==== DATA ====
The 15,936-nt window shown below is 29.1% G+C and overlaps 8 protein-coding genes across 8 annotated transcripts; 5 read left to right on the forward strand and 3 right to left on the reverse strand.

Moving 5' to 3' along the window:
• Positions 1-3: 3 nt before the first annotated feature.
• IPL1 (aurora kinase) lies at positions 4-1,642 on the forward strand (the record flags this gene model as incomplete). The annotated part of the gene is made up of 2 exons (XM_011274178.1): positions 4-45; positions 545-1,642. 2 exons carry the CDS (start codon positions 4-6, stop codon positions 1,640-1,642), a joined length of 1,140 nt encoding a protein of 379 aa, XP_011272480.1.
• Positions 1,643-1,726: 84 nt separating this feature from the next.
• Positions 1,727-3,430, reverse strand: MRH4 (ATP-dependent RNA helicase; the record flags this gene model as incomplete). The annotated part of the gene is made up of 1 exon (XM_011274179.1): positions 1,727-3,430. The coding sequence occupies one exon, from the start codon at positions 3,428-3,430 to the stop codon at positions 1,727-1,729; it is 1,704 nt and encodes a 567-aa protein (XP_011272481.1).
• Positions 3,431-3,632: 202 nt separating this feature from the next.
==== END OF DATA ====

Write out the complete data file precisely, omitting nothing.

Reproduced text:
The 15,936-nt window shown below is 29.1% G+C and overlaps 8 protein-coding genes across 8 annotated transcripts; 5 read left to right on the forward strand and 3 right to left on the reverse strand.

Moving 5' to 3' along the window:
• Positions 1-3: 3 nt before the first annotated feature.
• IPL1 (aurora kinase) lies at positions 4-1,642 on the forward strand (the record flags this gene model as incomplete). The annotated part of the gene is made up of 2 exons (XM_011274178.1): positions 4-45; positions 545-1,642. 2 exons carry the CDS (start codon positions 4-6, stop codon positions 1,640-1,642), a joined length of 1,140 nt encoding a protein of 379 aa, XP_011272480.1.
• Positions 1,643-1,726: 84 nt separating this feature from the next.
• Positions 1,727-3,430, reverse strand: MRH4 (ATP-dependent RNA helicase; the record flags this gene model as incomplete). The annotated part of the gene is made up of 1 exon (XM_011274179.1): positions 1,727-3,430. The coding sequence occupies one exon, from the start codon at positions 3,428-3,430 to the stop codon at positions 1,727-1,729; it is 1,704 nt and encodes a 567-aa protein (XP_011272481.1).
• Positions 3,431-3,632: 202 nt separating this feature from the next.